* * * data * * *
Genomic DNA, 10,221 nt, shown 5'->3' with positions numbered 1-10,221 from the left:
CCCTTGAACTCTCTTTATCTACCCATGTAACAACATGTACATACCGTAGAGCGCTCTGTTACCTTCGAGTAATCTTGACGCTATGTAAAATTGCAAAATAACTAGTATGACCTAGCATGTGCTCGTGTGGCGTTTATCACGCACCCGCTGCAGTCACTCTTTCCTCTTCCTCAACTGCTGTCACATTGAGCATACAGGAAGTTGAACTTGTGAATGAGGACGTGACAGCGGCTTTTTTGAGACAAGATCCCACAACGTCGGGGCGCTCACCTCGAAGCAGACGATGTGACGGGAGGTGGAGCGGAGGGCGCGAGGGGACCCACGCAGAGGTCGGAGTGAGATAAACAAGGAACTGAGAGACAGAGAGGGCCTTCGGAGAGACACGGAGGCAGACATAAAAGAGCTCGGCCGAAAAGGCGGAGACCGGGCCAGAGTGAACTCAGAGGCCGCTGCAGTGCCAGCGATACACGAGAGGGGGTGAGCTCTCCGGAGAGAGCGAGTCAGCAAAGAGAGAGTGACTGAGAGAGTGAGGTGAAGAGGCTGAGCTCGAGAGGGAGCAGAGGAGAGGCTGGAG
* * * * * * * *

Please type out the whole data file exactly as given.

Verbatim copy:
Genomic DNA, 10,221 nt, shown 5'->3' with positions numbered 1-10,221 from the left:
CCCTTGAACTCTCTTTATCTACCCATGTAACAACATGTACATACCGTAGAGCGCTCTGTTACCTTCGAGTAATCTTGACGCTATGTAAAATTGCAAAATAACTAGTATGACCTAGCATGTGCTCGTGTGGCGTTTATCACGCACCCGCTGCAGTCACTCTTTCCTCTTCCTCAACTGCTGTCACATTGAGCATACAGGAAGTTGAACTTGTGAATGAGGACGTGACAGCGGCTTTTTTGAGACAAGATCCCACAACGTCGGGGCGCTCACCTCGAAGCAGACGATGTGACGGGAGGTGGAGCGGAGGGCGCGAGGGGACCCACGCAGAGGTCGGAGTGAGATAAACAAGGAACTGAGAGACAGAGAGGGCCTTCGGAGAGACACGGAGGCAGACATAAAAGAGCTCGGCCGAAAAGGCGGAGACCGGGCCAGAGTGAACTCAGAGGCCGCTGCAGTGCCAGCGATACACGAGAGGGGGTGAGCTCTCCGGAGAGAGCGAGTCAGCAAAGAGAGAGTGACTGAGAGAGTGAGGTGAAGAGGCTGAGCTCGAGAGGGAGCAGAGGAGAGGCTGGAG